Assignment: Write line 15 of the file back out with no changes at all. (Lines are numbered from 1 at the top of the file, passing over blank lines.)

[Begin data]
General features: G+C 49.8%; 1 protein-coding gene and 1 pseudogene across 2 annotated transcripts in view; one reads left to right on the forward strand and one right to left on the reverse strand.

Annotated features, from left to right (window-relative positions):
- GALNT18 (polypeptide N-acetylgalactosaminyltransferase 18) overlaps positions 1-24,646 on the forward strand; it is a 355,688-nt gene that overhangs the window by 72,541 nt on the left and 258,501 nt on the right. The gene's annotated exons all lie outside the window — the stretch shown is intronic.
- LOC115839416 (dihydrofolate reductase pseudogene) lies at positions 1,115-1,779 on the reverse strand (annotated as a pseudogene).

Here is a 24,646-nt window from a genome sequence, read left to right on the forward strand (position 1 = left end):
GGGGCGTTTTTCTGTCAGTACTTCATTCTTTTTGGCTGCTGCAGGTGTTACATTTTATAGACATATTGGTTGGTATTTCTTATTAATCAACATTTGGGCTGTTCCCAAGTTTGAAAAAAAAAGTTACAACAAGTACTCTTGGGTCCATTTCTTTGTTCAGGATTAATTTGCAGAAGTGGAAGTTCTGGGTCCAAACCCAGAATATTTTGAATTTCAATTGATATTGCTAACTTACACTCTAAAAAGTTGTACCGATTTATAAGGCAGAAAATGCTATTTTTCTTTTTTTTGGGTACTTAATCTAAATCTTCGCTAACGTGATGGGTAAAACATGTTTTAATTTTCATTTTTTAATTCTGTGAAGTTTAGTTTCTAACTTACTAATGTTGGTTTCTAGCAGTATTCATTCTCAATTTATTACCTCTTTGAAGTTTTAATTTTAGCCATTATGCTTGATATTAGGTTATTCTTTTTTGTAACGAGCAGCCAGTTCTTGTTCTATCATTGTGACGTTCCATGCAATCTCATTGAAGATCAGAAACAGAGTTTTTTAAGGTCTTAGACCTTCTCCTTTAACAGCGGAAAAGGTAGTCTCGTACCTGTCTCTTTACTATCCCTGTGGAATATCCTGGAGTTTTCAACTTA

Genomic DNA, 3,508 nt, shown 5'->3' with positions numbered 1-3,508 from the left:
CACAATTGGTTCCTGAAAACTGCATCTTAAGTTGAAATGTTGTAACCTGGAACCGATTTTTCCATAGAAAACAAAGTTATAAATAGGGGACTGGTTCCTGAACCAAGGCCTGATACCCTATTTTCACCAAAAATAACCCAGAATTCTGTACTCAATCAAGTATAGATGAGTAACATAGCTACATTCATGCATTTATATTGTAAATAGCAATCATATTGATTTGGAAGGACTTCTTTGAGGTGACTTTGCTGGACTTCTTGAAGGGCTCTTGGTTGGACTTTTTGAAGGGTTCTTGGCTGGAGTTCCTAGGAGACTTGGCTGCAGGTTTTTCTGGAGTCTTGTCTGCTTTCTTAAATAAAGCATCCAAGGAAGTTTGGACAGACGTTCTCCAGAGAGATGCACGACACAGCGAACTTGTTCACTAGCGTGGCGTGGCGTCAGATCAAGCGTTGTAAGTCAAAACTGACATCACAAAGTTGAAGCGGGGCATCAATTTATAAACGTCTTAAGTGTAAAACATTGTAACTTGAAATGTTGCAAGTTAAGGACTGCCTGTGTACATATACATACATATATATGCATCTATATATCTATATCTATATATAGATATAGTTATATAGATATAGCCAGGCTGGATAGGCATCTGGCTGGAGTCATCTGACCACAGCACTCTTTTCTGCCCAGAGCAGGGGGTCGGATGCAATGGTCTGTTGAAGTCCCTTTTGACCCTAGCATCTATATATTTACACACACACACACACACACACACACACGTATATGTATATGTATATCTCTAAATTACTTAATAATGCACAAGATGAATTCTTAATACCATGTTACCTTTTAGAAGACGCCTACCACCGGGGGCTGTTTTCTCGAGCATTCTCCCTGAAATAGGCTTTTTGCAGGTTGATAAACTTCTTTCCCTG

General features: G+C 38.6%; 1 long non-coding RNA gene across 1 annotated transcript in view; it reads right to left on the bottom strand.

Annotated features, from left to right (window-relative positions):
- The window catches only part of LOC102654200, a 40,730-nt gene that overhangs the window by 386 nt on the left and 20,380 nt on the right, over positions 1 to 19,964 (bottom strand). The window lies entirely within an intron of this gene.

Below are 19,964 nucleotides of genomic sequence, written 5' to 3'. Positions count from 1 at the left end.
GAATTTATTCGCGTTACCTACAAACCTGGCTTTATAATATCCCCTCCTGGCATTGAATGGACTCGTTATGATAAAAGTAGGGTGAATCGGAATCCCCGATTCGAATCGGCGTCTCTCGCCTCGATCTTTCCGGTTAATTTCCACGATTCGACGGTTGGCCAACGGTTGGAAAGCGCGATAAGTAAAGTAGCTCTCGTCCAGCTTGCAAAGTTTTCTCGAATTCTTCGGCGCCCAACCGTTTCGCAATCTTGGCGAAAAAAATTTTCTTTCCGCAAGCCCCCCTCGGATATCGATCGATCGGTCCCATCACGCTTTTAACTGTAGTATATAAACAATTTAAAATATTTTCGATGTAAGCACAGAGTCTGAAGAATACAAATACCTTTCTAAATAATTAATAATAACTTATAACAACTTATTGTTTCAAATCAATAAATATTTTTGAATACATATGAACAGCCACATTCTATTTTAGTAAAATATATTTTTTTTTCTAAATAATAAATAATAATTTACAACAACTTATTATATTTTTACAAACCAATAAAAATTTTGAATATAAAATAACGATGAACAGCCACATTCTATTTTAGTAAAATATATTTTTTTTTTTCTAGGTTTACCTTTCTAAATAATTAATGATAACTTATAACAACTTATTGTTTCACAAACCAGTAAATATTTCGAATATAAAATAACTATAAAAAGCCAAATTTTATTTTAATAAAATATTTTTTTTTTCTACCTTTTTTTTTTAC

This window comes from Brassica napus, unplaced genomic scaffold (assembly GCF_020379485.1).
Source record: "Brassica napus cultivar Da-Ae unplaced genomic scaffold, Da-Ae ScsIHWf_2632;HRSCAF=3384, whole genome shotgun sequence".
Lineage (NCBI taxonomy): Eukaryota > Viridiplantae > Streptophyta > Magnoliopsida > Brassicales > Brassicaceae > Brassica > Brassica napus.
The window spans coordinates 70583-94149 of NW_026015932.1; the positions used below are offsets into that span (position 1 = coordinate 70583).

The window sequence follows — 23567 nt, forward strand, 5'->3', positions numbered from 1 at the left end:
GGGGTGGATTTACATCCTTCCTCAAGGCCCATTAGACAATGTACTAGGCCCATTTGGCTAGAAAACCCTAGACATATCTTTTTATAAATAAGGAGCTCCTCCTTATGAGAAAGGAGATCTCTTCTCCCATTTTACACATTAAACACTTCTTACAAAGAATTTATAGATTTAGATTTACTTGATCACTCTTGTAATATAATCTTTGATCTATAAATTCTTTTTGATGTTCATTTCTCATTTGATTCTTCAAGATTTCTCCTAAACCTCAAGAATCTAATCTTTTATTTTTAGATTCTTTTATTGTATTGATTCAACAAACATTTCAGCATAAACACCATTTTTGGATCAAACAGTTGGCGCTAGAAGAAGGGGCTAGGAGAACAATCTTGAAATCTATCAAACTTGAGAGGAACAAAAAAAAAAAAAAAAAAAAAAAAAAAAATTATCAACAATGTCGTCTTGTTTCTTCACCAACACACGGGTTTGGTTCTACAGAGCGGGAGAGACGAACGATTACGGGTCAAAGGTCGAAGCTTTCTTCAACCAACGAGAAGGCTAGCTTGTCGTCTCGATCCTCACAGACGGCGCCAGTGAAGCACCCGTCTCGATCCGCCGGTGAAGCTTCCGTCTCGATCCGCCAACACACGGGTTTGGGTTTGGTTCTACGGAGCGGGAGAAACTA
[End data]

Source record: "Brassica napus cultivar Da-Ae unplaced genomic scaffold, Da-Ae ScsIHWf_2632;HRSCAF=3384, whole genome shotgun sequence".